6

I do not get any errors in NetBeans Java Application, but I do get the mentioned error when applying the code into a Android Java Project. I tried if (alpha[i].equals(c)) { but then I would get no results like I do in NetBeans, which is converting a String to Morse e.g. SOS to ... --- ...

NetBeans Java Application (works, when I type SOS I get ... --- ...):

private static String toMorse(String text) {
    char[] characters = text.toUpperCase().toCharArray();
    StringBuilder morseString = new StringBuilder();
    for (char c : characters) {
        for (int i = 0; i < alpha.length; i++) {
            if (alpha[i] == c) {
                morseString.append(morse[i] + " ");
                break;
            }
        }
    }
    return morseString.toString();
}

Android Java Project (doesn't work, when I type in a String, I get nothing):

public String toMorse(String text) {
    char[] characters = text.toUpperCase().toCharArray();
    StringBuilder morseString = new StringBuilder();
    for (char c : characters) {
        for (int i = 0; i < alpha.length; i++) {
            if (alpha[i] == c) { // error is on this line
                morseString.append(morse[i] + " ");
                break;
            }
        }
    }
    return morseString.toString();
}

Strange part is that this part of the code works in both NetBeans and Android Studio (when I type in ... --- ... I get SOS):

public String toEnglish(String text) {
    String[] strings = text.split(" ");
    StringBuilder translated = new StringBuilder();
    for (String s : strings) {
        for (int i = 0; i < morse.length; i++) {
            if (morse[i].equals(s)) {
                translated.append(alpha[i]);
                break;
            }
        }
    }
    return translated.toString();
}

alpha and morse arrays:

private String[] alpha = {"A", "B", "C", "D", "E", "F", "G", "H", "I", "J",
    "K", "L", "M", "N", "O", "P", "Q", "R", "S", "T", "U", "V",
    "W", "X", "y", "z", "1", "2", "3", "4", "5", "6", "7", "8",
"9", "0", " "};

private String[] morse = {".-", "-...", "-.-.", "-..", ".", "..-.", "--.",
    "....", "..", ".---", "-.-", ".-..", "--", "-.", "---", ".--.",
    "--.-", ".-.", "...", "-", "..-", "...-", ".--", "-..-",
    "-.--", "--..", ".----", "..---", "...--", "....-", ".....",
"-....", "--...", "---..", "----.", "-----", "|"};
2
  • Added it to my question – MOTIVECODEX May 8 '15 at 23:30
  • comparing String to char at (alpha[i] == c) ? try (alpha[i].charAt(0) == c) instead. you shouldn't compare a String to a primitive char . – shaydel May 8 '15 at 23:38
2

The problem is that alpha is an array of String while c is a character. you are comparing (char == string) which obviously doesn't work like expected.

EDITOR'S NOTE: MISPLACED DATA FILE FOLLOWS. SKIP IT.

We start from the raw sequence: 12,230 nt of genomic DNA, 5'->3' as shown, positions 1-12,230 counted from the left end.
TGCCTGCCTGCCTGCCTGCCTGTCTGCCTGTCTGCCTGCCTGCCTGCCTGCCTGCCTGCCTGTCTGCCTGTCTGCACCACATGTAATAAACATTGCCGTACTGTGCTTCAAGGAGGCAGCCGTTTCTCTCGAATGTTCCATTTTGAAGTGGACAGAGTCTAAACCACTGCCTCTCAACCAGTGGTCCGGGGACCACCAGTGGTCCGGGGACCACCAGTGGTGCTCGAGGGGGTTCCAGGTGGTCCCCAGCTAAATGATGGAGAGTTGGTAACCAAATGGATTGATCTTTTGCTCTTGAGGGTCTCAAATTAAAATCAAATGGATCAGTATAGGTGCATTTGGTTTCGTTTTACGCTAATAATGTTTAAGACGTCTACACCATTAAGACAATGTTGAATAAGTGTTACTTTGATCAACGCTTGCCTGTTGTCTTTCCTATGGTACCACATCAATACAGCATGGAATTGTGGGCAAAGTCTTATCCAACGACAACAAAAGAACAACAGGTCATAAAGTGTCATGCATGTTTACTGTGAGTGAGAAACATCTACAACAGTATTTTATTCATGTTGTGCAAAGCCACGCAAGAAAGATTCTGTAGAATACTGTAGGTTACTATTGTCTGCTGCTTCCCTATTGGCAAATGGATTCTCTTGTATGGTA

4
  • 1
    Well... it might be late, it might be I'm blind. Array is String not char in Android Studio, in NetBeans it's char. Ok, this question was absolutely unnecessary to post. I looked and looked, and didn't find it ... – MOTIVECODEX May 8 '15 at 23:36
  • 1
    I really doubt that the IDE makes any difference. Probably you have copy & paste something wrong which leads to the assumption that it works on netbeans – sockeqwe May 8 '15 at 23:39
  • Yes indeed, copy pasted only the loop and not the arrays – MOTIVECODEX May 8 '15 at 23:40
  • 1
    Btw. there is a more performanter way. Either use a Map<Char, String> or use guava's BiMap if you want to have the possibilitiy to query bidirectional docs.guava-libraries.googlecode.com/git/javadoc/com/google/… or if you are only working with ASCII characters you could convert the character to the ascii number int asciiChar = (int) myChar; then you can calculate the alphabet-array index by subtracting (int) 'a' or (int) 'A' from asciiChar ... You may google for the ascii table then it should become more clear ... – sockeqwe May 8 '15 at 23:51
2

alpha is an array of String (not char), one possible fix

private char[] alpha = {'A', 'B', 'C', 'D', 'E', 'F', 'G', 'H', 'I', 'J',
    'K', 'L', 'M', 'N', 'O', 'P', 'Q', 'R', 'S', 'T', 'U', 'V',
    'W', 'X', 'y', 'z', '1', '2', '3', '4', '5', '6', '7', '8',
    '9', '0', ' '};

another is

if (alpha[i].charAt(0) == c) { // <-- a String is not a char.
2
  • 3
    You meanalpha[i].charAt(0)? – user4229245 May 8 '15 at 23:36
  • @tgm1024 Yes I did. Thanks! – Elliott Frisch May 8 '15 at 23:39
1

alpha[c] returns a String (e.g. alpha[1] is String "B"). Since alpha only contains single-character strings, it can be converted to a character array:

private char[] alpha = {'A', 'B', 'C', 'D', 'E', 'F', 'G', 'H', 'I', 'J',
    'K', 'L', 'M', 'N', 'O', 'P', 'Q', 'R', 'S', 'T', 'U', 'V',
    'W', 'X', 'y', 'z', '1', '2', '3', '4', '5', '6', '7', '8',
'9', '0', ' '};
-1
  char[] alpha1 = new char[26] {
  'A',
  'B',
  'C',
  'D',
  'E',
  'F',
  'G',
  'H',
  'I',
  'J',
  'K',
  'L',
  'M',
  'N',
  'O',
  'P',
  'Q',
  'R',
  'S',
  'T',
  'U',
  'V',
  'W',
  'X',
  'Y',
  'Z'
};
char[] cipher = new char[26] {
  'Z',
  'Y',
  'X',
  'W',
  'V',
  'U',
  'T',
  'S',
  'R',
  'Q',
  'P',
  'O',
  'N',
  'M',
  'L',
  'K',
  'J',
  'I',
  'H',
  'G',
  'F',
  'E',
  'D',
  'C',
  'B',
  'A'
};
string plain = textBox1.Text;
char[] N = textBox1.Text.ToArray();
textBox3.Text = "";
int X = 0;
for (int i = 0; i < alpha1.Length; i++) {
  if (N[0] == alpha1[0])
    textBox3.Text += cipher[X];
  X++;
}
//..............DISPLAY
textBox3.Text = "";
int b = 0;
for (int i = 0; i < cipher.Length; i++) {
  textBox3.Text += cipher[b];

}
b++;
1

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